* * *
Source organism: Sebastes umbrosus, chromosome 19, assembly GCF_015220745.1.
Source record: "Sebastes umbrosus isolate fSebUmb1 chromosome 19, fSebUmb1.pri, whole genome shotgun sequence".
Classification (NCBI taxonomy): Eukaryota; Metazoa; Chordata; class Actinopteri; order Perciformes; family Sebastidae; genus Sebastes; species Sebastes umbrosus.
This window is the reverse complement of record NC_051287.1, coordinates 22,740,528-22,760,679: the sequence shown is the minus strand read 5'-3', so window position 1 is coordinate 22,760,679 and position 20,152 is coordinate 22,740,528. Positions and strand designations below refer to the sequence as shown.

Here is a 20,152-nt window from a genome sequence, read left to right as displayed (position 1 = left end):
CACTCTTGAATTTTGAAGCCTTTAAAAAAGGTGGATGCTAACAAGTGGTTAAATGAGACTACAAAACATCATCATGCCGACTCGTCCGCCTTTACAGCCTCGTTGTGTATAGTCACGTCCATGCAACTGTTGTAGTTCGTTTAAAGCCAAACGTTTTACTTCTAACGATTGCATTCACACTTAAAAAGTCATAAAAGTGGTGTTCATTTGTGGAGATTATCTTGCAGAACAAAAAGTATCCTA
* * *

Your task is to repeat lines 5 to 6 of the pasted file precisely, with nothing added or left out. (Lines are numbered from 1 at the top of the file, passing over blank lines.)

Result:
Here is a 20,152-nt window from a genome sequence, read left to right as displayed (position 1 = left end):
CACTCTTGAATTTTGAAGCCTTTAAAAAAGGTGGATGCTAACAAGTGGTTAAATGAGACTACAAAACATCATCATGCCGACTCGTCCGCCTTTACAGCCTCGTTGTGTATAGTCACGTCCATGCAACTGTTGTAGTTCGTTTAAAGCCAAACGTTTTACTTCTAACGATTGCATTCACACTTAAAAAGTCATAAAAGTGGTGTTCATTTGTGGAGATTATCTTGCAGAACAAAAAGTATCCTA